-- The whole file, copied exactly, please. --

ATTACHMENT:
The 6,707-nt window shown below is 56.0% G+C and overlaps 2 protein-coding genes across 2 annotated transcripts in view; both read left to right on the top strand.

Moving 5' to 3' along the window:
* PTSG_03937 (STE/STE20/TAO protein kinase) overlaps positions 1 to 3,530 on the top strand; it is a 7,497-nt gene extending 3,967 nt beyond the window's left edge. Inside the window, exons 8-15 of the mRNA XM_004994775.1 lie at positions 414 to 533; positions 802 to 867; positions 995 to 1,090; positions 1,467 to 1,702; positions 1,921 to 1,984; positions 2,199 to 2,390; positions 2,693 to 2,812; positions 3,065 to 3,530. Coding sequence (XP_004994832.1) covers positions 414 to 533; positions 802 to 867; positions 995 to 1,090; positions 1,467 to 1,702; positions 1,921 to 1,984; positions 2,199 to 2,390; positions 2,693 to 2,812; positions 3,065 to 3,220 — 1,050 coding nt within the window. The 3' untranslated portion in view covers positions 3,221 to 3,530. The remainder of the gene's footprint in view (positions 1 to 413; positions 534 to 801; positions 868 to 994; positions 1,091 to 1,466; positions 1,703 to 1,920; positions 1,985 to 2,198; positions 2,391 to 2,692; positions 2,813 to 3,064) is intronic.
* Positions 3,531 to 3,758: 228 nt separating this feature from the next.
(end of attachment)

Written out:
The 6,707-nt window shown below is 56.0% G+C and overlaps 2 protein-coding genes across 2 annotated transcripts in view; both read left to right on the top strand.

Moving 5' to 3' along the window:
* PTSG_03937 (STE/STE20/TAO protein kinase) overlaps positions 1 to 3,530 on the top strand; it is a 7,497-nt gene extending 3,967 nt beyond the window's left edge. Inside the window, exons 8-15 of the mRNA XM_004994775.1 lie at positions 414 to 533; positions 802 to 867; positions 995 to 1,090; positions 1,467 to 1,702; positions 1,921 to 1,984; positions 2,199 to 2,390; positions 2,693 to 2,812; positions 3,065 to 3,530. Coding sequence (XP_004994832.1) covers positions 414 to 533; positions 802 to 867; positions 995 to 1,090; positions 1,467 to 1,702; positions 1,921 to 1,984; positions 2,199 to 2,390; positions 2,693 to 2,812; positions 3,065 to 3,220 — 1,050 coding nt within the window. The 3' untranslated portion in view covers positions 3,221 to 3,530. The remainder of the gene's footprint in view (positions 1 to 413; positions 534 to 801; positions 868 to 994; positions 1,091 to 1,466; positions 1,703 to 1,920; positions 1,985 to 2,198; positions 2,391 to 2,692; positions 2,813 to 3,064) is intronic.
* Positions 3,531 to 3,758: 228 nt separating this feature from the next.